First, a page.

About COVE

COVE Constitution


The COVE is Collaborative Organization for Virtual Education, a scholar-driven open-access platform that 1) publishes peer-reviewed material; 2) provides tools to support research and teaching; and 3) advocates for the interests of the humanities. It is maintained and supported by a number of field groups and independent institutions. Although all peer-reviewed material is open access, we charge a modest amount for use of our tools and the creation of non-peer-reviewed material (for example, for classroom use).


The COVE was initially constituted by Victorianists in 2016 with a commitment to ten principles, which were ratified by The COVE’s initial Advisory Board, in consultation with NAVSA’s Advisory Board and Executive Council. (BAVS and AVSA joined the initiative in 2017.) Here are those principles:

  1. The COVE exists as an open-access alternative to any press or commercial provider that seeks to profit from the work of academics. Our goal will be, instead, to facilitate scholarly and public access to our cultural heritage. We also wish to showcase to the world the value of humanities research, methods and innovations. The COVE is fully not-for-profit and embraces the expanded global nature of today’s research communities and changing dynamics of scholarly production.
  2. Not-for-profit is not the same as free, for there are substantial costs behind successful online publication. The COVE will therefore explore the generation of not-for-profit income to sustain the future development of tools and publication of COVE material. All income will support the mission of The COVE and the work of scholars. The work of humanities scholars is valuable and all profit made from such work should return to our shared collective endeavors.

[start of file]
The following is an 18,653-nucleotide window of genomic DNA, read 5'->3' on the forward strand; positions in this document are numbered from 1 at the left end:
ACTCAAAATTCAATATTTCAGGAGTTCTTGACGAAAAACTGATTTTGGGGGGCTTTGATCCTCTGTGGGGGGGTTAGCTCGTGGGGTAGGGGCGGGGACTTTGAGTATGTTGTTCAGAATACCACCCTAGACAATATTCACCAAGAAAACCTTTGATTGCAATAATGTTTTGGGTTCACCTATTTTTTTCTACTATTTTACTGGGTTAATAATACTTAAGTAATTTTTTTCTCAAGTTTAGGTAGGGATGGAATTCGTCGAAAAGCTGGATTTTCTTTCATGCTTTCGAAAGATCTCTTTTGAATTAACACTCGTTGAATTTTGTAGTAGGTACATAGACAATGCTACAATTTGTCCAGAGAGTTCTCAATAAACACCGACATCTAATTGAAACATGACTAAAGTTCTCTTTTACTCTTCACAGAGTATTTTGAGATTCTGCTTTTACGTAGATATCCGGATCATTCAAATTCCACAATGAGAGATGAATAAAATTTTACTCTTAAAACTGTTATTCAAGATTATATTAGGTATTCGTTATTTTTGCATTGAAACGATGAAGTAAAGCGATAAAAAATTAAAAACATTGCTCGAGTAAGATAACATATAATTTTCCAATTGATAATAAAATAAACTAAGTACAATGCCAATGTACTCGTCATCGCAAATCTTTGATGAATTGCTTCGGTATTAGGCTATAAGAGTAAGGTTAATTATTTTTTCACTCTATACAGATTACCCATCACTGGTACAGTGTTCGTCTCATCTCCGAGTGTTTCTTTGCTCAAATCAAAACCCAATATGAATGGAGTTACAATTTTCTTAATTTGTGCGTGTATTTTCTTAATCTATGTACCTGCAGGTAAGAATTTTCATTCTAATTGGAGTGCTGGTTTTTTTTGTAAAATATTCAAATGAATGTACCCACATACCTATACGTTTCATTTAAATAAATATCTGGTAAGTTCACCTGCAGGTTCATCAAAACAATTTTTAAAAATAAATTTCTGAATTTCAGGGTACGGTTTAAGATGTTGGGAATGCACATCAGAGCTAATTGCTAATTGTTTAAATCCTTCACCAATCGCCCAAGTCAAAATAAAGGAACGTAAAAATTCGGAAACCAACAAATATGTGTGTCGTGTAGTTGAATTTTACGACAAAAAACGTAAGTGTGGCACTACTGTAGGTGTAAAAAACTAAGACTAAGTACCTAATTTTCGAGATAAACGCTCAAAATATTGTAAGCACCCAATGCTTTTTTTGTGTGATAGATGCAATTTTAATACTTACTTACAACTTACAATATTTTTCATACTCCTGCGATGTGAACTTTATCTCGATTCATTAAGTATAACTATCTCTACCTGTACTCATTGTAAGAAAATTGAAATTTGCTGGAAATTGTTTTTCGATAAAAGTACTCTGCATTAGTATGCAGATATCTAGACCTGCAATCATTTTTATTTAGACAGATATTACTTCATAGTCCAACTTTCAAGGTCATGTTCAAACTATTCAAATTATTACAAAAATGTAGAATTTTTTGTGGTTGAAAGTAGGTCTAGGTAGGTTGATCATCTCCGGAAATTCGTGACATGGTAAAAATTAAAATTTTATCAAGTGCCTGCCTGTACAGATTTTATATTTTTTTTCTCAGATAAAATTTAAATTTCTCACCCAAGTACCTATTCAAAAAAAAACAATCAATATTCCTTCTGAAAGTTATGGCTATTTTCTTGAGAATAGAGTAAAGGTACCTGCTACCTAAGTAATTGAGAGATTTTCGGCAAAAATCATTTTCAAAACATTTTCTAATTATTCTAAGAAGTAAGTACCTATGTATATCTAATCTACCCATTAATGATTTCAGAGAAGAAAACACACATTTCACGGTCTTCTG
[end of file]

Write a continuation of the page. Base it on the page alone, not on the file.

3. The COVE rejects all avaricious business practices. It seeks to present an alternative, sustainable model for knowledge production that we hope can serve as a model that other field societies will follow.
  4. The COVE is designed to support and publish all material that scholars consider important for the understanding of history and culture. Presses were originally designed to publish the best work of academics regardless of profit margins, which is why they were supported by university administrations and their books purchased by university libraries. They have increasingly struggled to fulfill that mission, however, hampered as they have been by university budget cuts and reappropriations. The value of our scholarship should not be determined by popularity or by what can be taught to the maximum number of undergraduate students.
  5. The COVE acknowledges that teaching is an important part of our mission and will seek to support that mission through innovative tools and the publication of material that can be creatively used in the classroom.
  6. The COVE will put all published material through peer review, copy-editing and proofing following standards that match or exceed those of university presses and commercial providers.
  7. All COVE tools developed will be open source and open for use by other field and subject groups.
  8. All material published by The COVE will follow Creative Commons 3.0 licensing protocols.
  9. New digital technologies are opening up new ways of understanding history and culture. The COVE will seek to provide safe harbor for scholars looking to explore new ways of cultivating the possibilities of the digital medium.